Case Study: Virtual Archive.

Virtual Archive is a 3D, computer-generated environment open to interactive exploration by single users.

Via a VR headset, the user flies through a 3D data-point cloud formed, visualizing more than 1,700,000 documents present in SALT Research archive collections. Refik Anadol’s installation was displayed as an extension to the artist’s Archive Dreaming project.

  • Digital Archive - Audiovisual Artist
  • Digital Archive - Audiovisual Artwork


Case Study: Natural History Museum of Valparaisa.

In the Introductory Room at Natural History Museum of Valparaíso, Chile, visitors meet an installation of naturalistic illustrations of flora and fauna of the region, highlighting the work of Claudio Gay among others.

Developed by Delight Lab, this project was realised in partnership with the SUMO design and museum office for DIBAM.

  • Delight Lab - Museum Valparaiso - Audiovisual Artwork
  • Delight Lab - Museum Valparaiso - Audiovisual Artists


It’s time to set the price.

The price we have paid for the vast amounts of thrilling, comforting and informative digital content that has been dispersed throughout the global lock-down, is the expectation that digital means free.

Digital comes with development costs, artist costs and new software and/or infrastructure requirements, among other operational demands. Digital content is by no means free to create, and so why is it presented as free to consume? There are two ways of looking at this dilemma.

• Option 1 is to embrace the non-financial value that going digital presents: reaching new and much larger audiences, collecting insightful data, offering educational and social benefits, and adopting new methods in storytelling and human connection.

In this way there is still value, there are no barriers to audiences engaging with you, and you can use data and reach to collaborate with new funding partners, upsell products and services, and request donations wherever possible.

In this way we have seen a really positive response during the pandemic, with culture-lovers willingly paying for online experiences, seeing this as a charitable donation to save something they love rather than a charge for valuable entertainment. However this has not yet translated into a consistent approach that audiences and funders recognise, or indeed made up the huge gap in revenue that arts organisations face.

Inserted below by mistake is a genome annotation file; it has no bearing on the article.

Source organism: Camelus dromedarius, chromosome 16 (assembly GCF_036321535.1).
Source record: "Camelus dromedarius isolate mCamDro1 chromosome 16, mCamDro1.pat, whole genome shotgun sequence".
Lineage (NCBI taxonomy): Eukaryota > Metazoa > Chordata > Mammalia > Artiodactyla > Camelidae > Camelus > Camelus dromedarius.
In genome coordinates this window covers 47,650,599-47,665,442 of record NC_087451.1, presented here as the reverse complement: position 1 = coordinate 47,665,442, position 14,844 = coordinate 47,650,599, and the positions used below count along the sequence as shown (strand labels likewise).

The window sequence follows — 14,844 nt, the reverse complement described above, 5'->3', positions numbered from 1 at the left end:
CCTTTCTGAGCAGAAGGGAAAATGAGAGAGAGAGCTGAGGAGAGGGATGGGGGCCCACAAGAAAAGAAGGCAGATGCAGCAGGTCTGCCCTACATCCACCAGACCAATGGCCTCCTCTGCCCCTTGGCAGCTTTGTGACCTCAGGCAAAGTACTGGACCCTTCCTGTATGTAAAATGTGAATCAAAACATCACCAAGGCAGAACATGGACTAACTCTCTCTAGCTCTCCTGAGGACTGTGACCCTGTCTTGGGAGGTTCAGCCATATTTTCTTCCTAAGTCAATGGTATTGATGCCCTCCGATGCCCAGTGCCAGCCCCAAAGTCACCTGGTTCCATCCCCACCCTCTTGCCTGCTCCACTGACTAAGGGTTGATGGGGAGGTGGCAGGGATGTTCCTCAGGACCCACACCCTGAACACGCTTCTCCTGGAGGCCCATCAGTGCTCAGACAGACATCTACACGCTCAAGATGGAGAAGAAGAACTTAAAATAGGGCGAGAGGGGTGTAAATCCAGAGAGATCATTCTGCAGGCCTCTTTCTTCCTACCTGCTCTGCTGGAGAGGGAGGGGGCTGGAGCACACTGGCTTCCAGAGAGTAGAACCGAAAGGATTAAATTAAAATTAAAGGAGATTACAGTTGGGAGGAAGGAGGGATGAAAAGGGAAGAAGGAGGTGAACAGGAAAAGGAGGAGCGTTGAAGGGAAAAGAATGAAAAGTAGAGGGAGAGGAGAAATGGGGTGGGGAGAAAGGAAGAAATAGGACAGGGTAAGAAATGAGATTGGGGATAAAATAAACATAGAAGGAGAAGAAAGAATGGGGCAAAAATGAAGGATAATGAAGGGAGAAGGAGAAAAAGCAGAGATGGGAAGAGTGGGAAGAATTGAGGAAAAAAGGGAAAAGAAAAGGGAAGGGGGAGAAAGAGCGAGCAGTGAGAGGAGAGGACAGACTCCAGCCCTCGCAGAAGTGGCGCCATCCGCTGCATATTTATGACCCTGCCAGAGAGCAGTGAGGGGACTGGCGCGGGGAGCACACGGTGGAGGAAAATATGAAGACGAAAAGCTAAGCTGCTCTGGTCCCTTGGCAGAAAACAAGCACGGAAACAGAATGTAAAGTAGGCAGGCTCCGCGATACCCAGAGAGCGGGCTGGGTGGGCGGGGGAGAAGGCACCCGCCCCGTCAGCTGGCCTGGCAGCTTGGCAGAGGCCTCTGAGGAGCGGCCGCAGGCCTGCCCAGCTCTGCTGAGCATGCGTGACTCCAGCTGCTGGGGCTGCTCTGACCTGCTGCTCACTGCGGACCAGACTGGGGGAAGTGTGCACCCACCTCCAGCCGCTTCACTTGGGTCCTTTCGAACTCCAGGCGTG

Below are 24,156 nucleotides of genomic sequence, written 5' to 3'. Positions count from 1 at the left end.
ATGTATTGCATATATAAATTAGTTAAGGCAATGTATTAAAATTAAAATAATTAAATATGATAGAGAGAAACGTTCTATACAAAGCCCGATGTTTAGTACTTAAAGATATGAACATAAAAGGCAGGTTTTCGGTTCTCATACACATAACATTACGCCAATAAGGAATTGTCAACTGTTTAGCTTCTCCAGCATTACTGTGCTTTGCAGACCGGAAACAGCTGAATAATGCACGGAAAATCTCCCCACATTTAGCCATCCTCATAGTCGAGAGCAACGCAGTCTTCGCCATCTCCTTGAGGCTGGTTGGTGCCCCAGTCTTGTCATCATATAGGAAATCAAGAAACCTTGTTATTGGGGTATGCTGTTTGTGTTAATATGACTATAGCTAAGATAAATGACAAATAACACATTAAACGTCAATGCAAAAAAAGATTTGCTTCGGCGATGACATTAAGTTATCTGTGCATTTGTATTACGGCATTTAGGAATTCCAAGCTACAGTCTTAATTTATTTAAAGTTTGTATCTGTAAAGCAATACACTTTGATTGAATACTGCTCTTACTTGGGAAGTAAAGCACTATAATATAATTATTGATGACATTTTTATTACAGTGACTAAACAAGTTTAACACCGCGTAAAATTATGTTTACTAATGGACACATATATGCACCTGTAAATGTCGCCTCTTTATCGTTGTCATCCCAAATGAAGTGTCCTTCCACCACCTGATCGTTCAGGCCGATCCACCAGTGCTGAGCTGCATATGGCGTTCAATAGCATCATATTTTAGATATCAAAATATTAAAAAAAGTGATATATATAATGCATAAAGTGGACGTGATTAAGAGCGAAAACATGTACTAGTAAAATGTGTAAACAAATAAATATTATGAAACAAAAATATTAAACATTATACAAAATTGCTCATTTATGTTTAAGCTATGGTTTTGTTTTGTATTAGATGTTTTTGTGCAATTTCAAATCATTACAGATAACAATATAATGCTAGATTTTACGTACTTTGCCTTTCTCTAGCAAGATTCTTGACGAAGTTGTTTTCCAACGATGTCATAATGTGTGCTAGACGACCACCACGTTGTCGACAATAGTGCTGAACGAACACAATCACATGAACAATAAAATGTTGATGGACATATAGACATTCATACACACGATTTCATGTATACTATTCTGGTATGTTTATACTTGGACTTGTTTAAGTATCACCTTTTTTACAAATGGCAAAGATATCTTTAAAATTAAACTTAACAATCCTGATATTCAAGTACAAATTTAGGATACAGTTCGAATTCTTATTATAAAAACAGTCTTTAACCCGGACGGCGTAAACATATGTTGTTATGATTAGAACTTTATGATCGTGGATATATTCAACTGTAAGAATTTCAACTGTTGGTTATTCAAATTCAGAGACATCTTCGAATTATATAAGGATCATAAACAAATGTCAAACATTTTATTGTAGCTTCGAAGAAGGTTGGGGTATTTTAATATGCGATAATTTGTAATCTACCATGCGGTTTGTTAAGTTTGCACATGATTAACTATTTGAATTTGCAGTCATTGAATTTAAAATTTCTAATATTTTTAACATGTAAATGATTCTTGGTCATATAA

• Option 2 is to revaluate and recommunicate the value of the digital experience, and set up platforms that give organisations the option to charge.

Given the high value outlined by option 1, it seems reasonable that – just like the expectation to pay for the cinema or a gig – you will have to pay to participate in digital cultural experiences. This transactional view may not sit well alongside arts experiences that are traditionally free, such as museum-entry, but this demonstrates the opportunity presented by digital arts as opposed to digital design; by creating a new experience on a new platform, arts organisations can create something of value to their audiences (and new ones), one which better warrants a participation charge.

Ultimately this is an argument of supply and demand, but what we endorse is a collective reassessment of how and when to charge for digital experiences, thereby protecting arts organisations and artists from giving away valuable content for free, especially when for a time this might be one of their only viable sources of revenue.


Case Study: Fulldome Festival

The oldest full dome projection festival has been held virtually for the first time this year due to the pandemic, charging a ticket price for the online experience. A courageous decision from the organisers who decided to go full steam ahead, offering a 360 view of the festival using VR headsets.

Case Study: Mutek San Francisco, Nexus Experience

Mutek is one of the top audiovisual events worldwide, born in Montreal and then expanded through an international network. The San Francisco edition has been online this year with their ‘Nexus Experience’, hosting live AV performers on two stages, offering digital galleries, online workshops, and ‘viewing party’ film screenings. The event was free and open to donations, with 100% of the festival proceeds going directly to the artists.

  • MutekSF_Audiovisual_Event
  • Fulldome_Festival_Logo_Audiovisual_Event


Demystifying the digital process (and budget).

Digital arts experiences are impactful and memorable no matter what their size, from single exhibition displays through to city-wide festivals. While they can be huge and expensive, often a digital intervention is as cost-effective as a live experience due to the flexibility of the format, recouping investment costs over a far longer lifespan.

For those who want to consider digital as part of their future plans, digital arts producer Steph Clarke shares some considerations:

• Once a digital installation, artwork or exhibition is installed, it can often run 24/7 with minimal staffing and low running costs. Not only can this make valuable budget savings, it also accommodates far higher audience numbers over time, and can easily be adapted to allow for social distancing measures.

• Digital works can easily have their content re-purposed to suit different objectives. Content can be refreshed regularly to suit seasonality, adapted for VIP or stakeholder events, and used for advertising purposes if required.

• It is relatively easy to scale digital work depending upon size of venue or audience size, meaning this approach can be considered for a variety of projects, places and budgets.